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S. fails to consider the inmates as war prisoners, and does not allow them to defend themselves against the charges brought, is a complete breach of the Geneva Conventions. At the same time, statements such as Donald Rumsfeld's consideration that the prisoners of Afghanistan are unlawful combatants and do not enter the category of prisoners of war is simply a means of establishing a legal niche that would allow the State Department to increase the number of inmates and to limit the degree under which the practices from Guantanamo must face the international law scrutiny.
All these issues taken into account, it can be said that the matter of the legal status of Guantanamo inmates represents a human rights' issue and it must be considered the degree in which this attitude tends to affect the United States. There is in fact no legal justification or interpretation of the Geneva Conventions that would suggest the fact that the actions taking place in Guantanamo are lawful. From the perspective of the basic human rights, these are not met and they pose serious questions over the legality or justification of the actions undergone by the U.S. In Guantanamo.
Another important aspect that must be taken into consideration when trying to establish the feasibility and the obligation for the area to close down is the image of the United States. Since the early days of our history the American people and in general the American democracy have been widely viewed as one of the most important democratic countries in the world precisely because they offered the sense of equality and respect for all human beings, regardless of origin and nationality. However, at this moment the Guantanamo Bay example stands in complete contrast with the ideas promoted for more than 200 years throughout the world. In this sense, Colin Powell argued that "Guantanamo has become a major, major problem... In the way the world perceives America and if it were up to me I would close Guantanamo not tomorrow but this afternoon... And I would not let any of those people go. I would simply move them to the United States and put them into our federal legal system" (Reuters, 2007). Also, another high ranked official considered that the existence of Guantanamo may pose a threat to the image of the U.S. In this sense, he considered that "from the standpoint of how it reflects on us that it's been pretty damaging" (Al Jazeera, 2008).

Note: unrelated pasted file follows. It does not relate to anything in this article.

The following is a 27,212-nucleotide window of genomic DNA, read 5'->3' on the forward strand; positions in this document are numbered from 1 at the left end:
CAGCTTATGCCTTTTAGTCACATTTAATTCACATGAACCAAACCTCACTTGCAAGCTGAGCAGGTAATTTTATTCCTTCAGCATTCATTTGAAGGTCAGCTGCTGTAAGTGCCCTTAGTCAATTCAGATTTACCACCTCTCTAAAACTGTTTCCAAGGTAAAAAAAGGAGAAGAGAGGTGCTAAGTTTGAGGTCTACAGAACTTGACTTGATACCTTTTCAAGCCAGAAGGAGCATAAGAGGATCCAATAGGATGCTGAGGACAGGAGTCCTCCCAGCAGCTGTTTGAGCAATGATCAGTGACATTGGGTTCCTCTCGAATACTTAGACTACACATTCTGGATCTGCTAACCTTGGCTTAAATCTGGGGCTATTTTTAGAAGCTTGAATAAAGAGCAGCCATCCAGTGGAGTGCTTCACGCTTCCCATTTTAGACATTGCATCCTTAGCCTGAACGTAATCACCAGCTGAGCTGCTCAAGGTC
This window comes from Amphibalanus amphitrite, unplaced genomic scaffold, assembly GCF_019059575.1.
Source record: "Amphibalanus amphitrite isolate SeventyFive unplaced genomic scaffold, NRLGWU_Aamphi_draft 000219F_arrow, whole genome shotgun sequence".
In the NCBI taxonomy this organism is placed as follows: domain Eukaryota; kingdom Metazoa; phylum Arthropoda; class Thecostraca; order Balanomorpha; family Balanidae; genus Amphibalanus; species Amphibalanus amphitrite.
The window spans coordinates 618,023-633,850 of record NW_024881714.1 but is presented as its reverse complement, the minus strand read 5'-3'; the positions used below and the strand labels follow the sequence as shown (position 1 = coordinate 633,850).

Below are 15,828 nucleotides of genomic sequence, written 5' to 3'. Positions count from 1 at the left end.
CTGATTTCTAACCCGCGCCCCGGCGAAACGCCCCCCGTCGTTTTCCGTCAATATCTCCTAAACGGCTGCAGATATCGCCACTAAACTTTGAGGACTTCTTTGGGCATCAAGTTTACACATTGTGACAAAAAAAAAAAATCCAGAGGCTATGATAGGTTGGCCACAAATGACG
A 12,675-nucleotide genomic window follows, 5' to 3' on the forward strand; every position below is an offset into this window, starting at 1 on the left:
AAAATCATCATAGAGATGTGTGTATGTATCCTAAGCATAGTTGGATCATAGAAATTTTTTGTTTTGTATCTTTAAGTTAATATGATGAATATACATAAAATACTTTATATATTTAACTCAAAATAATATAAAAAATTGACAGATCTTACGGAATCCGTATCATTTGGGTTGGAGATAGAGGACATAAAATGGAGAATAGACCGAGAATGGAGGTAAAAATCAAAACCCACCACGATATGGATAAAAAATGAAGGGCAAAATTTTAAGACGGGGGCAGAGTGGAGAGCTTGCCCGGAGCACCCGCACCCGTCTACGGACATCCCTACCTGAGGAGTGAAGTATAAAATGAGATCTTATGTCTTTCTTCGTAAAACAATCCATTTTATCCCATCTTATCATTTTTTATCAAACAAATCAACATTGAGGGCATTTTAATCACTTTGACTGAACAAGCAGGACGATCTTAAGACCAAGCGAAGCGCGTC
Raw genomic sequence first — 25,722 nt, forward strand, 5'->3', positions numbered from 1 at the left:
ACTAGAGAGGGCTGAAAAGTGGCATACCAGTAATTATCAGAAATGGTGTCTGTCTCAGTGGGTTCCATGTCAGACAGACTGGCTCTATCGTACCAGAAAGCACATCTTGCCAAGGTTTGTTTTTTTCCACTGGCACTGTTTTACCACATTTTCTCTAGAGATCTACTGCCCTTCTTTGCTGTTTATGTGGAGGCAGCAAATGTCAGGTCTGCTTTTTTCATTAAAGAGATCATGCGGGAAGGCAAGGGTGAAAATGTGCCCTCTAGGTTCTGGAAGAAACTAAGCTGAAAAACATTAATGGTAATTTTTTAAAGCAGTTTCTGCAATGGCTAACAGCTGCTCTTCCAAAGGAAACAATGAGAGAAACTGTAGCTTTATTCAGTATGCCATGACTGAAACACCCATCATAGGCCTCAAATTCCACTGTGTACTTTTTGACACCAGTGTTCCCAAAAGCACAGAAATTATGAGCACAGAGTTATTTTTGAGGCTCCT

Therefore aside from the legal aspects there is also the matter of the image the U.S. creates for itself. The facilities in Guantanamo represent an issue that could jeopardize the position of the U.S. As a fighter for freedom and as a supporter of the respect for human rights throughout the world.
The issues related to the legal matters concerning the Guantanamo prisoners are facts that are rather hard to understand by the public because they entangle particular matters related to international law. However, the negative image of the world in respect to the U.S. is widely determined by the constant news of the psychological problems detainees from the area suffer throughout their detention time. In this sense, there have been massive reports on the physical condition of prisoners as well as guards. Concerning the latter "the guards at the Guantanamo Bay prison camp are the "overlooked victims" of America's controversial detention facility in Cuba, according to a psychiatrist who has treated some of them. In some cases, a tour of duty at the camp has made guards suicidal and prompted a variety of psychiatric symptoms, from depression and insomnia to flashbacks." (Randerson, 2008) Therefore, it is obvious that there are more people involved in the entire situation. On the one hand, there is the matter of the guards who are not only the witnesses of the abuses that take place but are also sometimes forced to treat the inmates in an abusive manner.
In terms of the treatment of the prisoners, they are clearly treated inhumanly. There are reports suggesting that the means of interrogation are taking the physical endurance capabilities to extremes. In this sense, there are images that portray the techniques used to intimidate inmates "including a female interrogator grabbing a detainee's genitals and bending back his thumbs, another where a prisoner was gagged with duct tape and a third where a dog was used to intimidate a detainee who later was thrown into isolation and showed signs of "extreme psychological trauma." (USA Today, 2004). This action can only worsen the image that the Western world has on the U.S. At the moment. From this point-of-view, the Abu Ghraib scandal came to strengthen the belief that the U.S. is practicing all sorts of techniques of interrogation that are degrading and insulting for the rights of the individual, for his own identity.